The Far East venue again had a stellar line up for the 1989 meeting with Hislop on the factory RC30 Honda, Phillip McCallen, Eddie Laycock, Roger Bennett, John Reynolds, Ian Simpson and Ray Swann just some of the leading riders in the field.
Bad weather and fading light meant the race was held over a solitary leg of eight laps, instead of the usual two 15-lap affairs, and conditions were extremely tricky but in parallels to brother Joey who used to thrive in such conditions, Robert seized the initiative.
He went on to take victory on his RC30 Honda with the similarly mounted McCallen and Hislop in second and third.
1990 – First NW200 hat-trick
Robert’s eye-catching performances brought him to the attention of the JPS Norton team and they signed him as team-mate to Trevor Nation for the 1990 International road racing season, ironically replacing fellow Ulsterman Steve Cull in the team.
He would also continue to campaign the 125cc PJ O’Kane Honda and with the North West 200 again the first International road race of the season, all eyes were on Dunlop and the fire-breathing Norton especially as brother Joey was back racing as he continued his comeback from injuries sustained at Brands Hatch the previous year.
The opening Superbike race set the trend for the day and whilst Joey was an early retirement due to an oil leak, there was no stopping Robert at the head of the field.
World Formula One Champion Carl Fogarty did his utmost to stay in touch but although he briefly led, Robert responded immediately and with a new lap record of 120.86mph he won by seven seconds to take his first win of the day.
Next up was the 125cc race where things were a lot different as he fought tooth and nail with Alan Patterson for the entire race distance.
No more than a few feet separated the dicing duo and although Robert set another new lap record of 103.48mph, it was a missed gear for Patterson that allowed him to make a break and make it win number two.
That just left the feature Superbike race and although Fogarty roared off the line, his lead was short lived and by lap three, Robert was surging clear once more.
Another new lap record, this time of 121.04mph, saw him romp to victory to take the first of an amazing four NW200 hat-tricks.
1991 – 125cc-250cc TT double
With podiums at the TT and Ulster GP to back up his NW200 success, 1990 was an excellent year on the JPS Norton and it was little surprise to see Robert remain with the team for 1991.
It was going to be a busy year though because as well as a 125cc Honda, this time with John Kennedy as the main sponsor, Ray Cowles supplied Robert with a new 250cc Yamaha.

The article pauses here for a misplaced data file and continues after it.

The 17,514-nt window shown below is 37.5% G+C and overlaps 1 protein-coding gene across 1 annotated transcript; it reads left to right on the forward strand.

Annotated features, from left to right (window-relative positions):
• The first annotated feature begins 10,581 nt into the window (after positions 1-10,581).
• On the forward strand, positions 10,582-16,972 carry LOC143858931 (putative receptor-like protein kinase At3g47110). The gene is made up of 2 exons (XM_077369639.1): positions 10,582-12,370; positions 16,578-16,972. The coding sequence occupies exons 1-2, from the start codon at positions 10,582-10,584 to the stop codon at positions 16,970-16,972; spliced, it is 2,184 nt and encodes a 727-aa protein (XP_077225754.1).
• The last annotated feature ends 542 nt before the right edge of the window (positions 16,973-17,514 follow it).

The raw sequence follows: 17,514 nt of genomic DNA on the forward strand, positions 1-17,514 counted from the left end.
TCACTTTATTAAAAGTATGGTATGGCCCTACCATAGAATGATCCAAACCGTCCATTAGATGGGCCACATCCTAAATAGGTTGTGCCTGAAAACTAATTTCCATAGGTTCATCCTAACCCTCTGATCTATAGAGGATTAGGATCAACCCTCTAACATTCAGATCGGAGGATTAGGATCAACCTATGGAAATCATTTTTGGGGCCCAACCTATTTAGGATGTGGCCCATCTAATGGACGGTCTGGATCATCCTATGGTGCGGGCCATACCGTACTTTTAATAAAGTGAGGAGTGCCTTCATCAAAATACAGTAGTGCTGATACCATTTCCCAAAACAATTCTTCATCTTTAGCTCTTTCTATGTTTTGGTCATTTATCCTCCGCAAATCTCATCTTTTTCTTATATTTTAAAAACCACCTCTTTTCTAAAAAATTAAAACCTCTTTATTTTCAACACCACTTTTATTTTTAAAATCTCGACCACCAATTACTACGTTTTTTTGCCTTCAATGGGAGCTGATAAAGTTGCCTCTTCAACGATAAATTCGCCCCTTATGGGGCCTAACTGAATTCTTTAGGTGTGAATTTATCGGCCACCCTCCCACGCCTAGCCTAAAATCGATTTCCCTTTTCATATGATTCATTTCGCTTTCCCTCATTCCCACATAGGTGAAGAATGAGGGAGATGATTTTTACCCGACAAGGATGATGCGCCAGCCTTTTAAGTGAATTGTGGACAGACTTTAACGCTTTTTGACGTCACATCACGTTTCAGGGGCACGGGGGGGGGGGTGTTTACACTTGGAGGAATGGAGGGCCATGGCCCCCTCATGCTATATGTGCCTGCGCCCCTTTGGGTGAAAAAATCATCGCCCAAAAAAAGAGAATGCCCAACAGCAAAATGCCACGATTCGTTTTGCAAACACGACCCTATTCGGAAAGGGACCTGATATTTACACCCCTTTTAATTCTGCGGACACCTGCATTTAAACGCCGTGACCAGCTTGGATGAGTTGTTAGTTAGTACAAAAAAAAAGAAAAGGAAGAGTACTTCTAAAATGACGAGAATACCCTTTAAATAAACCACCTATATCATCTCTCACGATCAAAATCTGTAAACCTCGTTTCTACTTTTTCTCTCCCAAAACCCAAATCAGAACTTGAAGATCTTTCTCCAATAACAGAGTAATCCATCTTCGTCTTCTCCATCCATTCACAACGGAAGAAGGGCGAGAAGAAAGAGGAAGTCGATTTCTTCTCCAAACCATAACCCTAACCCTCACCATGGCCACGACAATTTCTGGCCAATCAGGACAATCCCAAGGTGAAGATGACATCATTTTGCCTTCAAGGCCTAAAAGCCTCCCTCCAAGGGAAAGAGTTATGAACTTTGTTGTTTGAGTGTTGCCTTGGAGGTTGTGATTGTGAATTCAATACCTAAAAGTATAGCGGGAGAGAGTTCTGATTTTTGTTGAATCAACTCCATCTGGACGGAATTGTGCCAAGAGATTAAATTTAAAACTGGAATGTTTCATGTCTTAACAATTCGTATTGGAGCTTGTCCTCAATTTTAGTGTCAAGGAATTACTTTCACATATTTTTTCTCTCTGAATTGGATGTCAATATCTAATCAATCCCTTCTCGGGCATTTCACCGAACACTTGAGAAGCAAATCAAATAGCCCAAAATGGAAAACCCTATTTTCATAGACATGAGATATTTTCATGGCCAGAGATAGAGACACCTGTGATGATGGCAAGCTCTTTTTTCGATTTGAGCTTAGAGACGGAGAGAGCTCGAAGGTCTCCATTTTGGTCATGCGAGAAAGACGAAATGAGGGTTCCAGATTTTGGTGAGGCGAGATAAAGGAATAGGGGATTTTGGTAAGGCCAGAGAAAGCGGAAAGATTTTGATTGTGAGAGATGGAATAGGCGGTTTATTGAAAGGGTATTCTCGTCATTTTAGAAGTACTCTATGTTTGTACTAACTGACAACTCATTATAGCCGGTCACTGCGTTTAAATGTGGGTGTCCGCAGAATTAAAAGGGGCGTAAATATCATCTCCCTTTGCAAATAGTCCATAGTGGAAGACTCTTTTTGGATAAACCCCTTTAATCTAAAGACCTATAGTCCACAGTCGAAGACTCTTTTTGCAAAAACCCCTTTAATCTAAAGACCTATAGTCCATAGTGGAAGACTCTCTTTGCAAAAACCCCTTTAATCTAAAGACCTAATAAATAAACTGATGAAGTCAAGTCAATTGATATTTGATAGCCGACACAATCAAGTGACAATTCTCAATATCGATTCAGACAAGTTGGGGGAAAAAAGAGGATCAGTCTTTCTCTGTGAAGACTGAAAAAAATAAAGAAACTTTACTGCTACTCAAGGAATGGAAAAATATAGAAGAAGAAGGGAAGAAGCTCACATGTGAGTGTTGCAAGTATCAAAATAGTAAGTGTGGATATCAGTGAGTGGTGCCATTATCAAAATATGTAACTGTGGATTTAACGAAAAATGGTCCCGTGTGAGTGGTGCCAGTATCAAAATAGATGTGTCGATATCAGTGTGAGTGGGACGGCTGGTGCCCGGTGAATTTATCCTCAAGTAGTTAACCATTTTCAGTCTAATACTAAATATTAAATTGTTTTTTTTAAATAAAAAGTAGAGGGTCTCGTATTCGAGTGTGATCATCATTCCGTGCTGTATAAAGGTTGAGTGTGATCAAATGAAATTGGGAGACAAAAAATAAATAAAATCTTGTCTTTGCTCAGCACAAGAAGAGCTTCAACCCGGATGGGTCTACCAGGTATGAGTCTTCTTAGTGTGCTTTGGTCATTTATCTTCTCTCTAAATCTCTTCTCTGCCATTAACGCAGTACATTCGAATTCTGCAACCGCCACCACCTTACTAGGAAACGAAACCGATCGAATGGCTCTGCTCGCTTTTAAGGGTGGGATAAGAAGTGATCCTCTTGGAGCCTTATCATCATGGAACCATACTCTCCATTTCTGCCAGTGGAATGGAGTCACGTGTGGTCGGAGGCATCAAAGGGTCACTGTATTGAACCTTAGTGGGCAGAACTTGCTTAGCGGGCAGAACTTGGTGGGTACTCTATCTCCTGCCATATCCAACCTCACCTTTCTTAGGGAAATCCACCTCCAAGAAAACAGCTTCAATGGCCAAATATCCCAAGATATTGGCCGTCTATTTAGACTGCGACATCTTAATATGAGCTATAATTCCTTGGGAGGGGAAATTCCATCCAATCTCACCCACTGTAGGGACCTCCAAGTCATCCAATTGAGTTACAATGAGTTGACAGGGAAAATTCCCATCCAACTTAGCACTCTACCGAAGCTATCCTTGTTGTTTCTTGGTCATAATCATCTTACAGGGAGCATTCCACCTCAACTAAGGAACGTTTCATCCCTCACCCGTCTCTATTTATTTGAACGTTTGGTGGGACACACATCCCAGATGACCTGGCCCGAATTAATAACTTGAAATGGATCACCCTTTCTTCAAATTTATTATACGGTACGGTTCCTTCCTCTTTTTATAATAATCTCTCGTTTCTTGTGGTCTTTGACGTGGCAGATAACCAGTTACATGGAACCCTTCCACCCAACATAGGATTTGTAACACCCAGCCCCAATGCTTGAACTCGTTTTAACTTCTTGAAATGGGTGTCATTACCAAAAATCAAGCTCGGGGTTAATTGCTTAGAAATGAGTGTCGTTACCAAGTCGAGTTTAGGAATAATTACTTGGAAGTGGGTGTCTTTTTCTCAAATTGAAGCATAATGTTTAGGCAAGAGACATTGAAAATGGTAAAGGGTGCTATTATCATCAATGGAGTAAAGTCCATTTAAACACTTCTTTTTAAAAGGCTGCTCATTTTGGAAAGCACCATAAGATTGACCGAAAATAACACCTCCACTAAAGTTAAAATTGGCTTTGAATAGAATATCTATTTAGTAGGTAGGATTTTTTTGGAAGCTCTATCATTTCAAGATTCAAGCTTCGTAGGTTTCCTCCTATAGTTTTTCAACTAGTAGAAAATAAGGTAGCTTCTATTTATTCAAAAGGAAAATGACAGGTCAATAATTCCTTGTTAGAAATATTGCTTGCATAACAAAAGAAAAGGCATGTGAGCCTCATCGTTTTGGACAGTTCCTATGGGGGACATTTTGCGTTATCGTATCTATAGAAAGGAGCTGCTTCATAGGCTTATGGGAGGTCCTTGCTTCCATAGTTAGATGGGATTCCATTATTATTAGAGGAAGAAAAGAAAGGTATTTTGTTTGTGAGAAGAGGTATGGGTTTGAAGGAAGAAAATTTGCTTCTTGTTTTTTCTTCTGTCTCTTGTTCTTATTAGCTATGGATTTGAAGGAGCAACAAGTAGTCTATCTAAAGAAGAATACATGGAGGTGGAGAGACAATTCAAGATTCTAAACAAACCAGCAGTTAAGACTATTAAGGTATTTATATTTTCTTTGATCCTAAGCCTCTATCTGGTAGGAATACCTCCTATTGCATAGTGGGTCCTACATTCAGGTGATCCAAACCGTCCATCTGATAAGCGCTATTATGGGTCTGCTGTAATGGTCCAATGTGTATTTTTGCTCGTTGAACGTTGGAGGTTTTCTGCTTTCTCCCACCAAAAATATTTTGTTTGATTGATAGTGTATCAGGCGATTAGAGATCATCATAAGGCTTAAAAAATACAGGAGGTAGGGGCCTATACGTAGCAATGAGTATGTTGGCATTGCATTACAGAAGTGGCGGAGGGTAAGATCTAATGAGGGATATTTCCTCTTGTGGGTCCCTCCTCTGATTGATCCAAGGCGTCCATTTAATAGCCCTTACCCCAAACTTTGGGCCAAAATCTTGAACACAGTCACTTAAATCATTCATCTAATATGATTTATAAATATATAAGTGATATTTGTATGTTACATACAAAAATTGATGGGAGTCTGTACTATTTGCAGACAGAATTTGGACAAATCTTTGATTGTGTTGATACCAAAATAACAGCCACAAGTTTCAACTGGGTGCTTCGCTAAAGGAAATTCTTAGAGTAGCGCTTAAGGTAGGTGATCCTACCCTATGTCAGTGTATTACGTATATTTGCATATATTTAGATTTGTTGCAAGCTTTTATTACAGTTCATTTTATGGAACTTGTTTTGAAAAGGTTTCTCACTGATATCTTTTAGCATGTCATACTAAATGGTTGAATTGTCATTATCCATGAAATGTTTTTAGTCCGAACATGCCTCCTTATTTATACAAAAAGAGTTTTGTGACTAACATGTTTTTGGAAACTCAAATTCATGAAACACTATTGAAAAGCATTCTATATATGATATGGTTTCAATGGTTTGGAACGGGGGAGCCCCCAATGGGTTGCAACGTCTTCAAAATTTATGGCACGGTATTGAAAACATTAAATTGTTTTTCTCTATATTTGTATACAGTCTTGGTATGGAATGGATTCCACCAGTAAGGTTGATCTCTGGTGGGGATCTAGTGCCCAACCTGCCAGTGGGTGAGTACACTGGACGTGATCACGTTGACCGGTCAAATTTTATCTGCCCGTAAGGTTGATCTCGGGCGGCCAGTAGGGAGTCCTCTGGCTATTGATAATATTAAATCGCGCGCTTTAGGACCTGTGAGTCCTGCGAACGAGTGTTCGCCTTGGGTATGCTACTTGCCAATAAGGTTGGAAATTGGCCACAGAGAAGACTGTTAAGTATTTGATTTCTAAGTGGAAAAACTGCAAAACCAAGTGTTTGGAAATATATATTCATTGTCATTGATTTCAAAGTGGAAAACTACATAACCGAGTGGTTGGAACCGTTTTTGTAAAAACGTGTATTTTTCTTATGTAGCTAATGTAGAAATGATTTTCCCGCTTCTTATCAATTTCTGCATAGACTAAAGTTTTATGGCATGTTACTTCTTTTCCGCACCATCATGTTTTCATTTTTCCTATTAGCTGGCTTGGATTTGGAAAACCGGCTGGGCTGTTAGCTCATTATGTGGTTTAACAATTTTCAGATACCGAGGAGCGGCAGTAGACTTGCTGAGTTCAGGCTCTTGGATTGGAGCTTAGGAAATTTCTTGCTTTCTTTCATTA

His season started in superb fashion with his second successive hat-trick at the North West 200 but he arrived at the TT in some discomfort as he was knocked off at the final corner of the final lap in the preceding 125cc British Championship race at Donington Park suffering a broken collarbone.
It put his participation for the event in serious doubt but whilst the injury proved too much for the Formula One and Superbike races on the Norton, he was able to compete strongly in the smaller capacity races. Indeed, he topped the 125cc practice leaderboard but it was brother Joey who led on lap one by a commanding 22 seconds and although Robert reduced the deficit on lap two, the gap was still 19.8s as they came into the pits at half race distance.
However, a slow stop for Joey handed the initiative to Robert and he grabbed the opportunity with both hands, taking the lead on lap three.
It was still tight though and as they went into the fourth and final lap, Robert’s advantage was just 4.4s but he really flew on the final 37.73 miles and with a new lap record of 106.71mph, he took the chequered flag by 39.4s to complete a hat-trick of 125cc TT wins.
The Junior 250cc race followed and despite having his first 250cc outing at the TT for three years, Robert was on the pace throughout the fortnight and he slotted into third place behind Phillip McCallen and Brian Reid at the end of lap one.
Positions remained the same on lap two but a superb pit stop by Robert’s team enabled him to grab the lead and at the end of the penultimate lap, he was 5.6s clear of Reid.
The latter crashed at Handley’s Corner on the final lap and although McCallen set the fastest lap of the race, Robert held on to complete the double, his winning margin on this occasion 4.8s.
1991 – 125cc British Champion
The move to Norton meant that Robert was now competing regularly on the mainland but he was still able to compete in the 125cc class and took a fine fourth place overall in the 1990 British Championship after taking podiums at Mallory Park, Donington Park and Snetterton.
He was determined to improve the following year and made a concerted effort to take the title with the season getting off in perfect fashion with victory at Snetterton from Rob Orme and Ian McConnachie.
He was on course for win number two at the second round at Donington Park before being knocked off by Orme on the last lap.
Undeterred, he bounced back and went on to dominate the series with victory at the four remaining rounds meaning in won all five of the six races he finished.
It gave him a commanding 31 point advantage over nearest rival Chris Palmer and gave him a fully deserved British Championship.
The following year would further prove his short circuit credentials as he finished second and fifth in the two main Superbike Championships with a victory coming at Cadwell and eight podiums taken in total.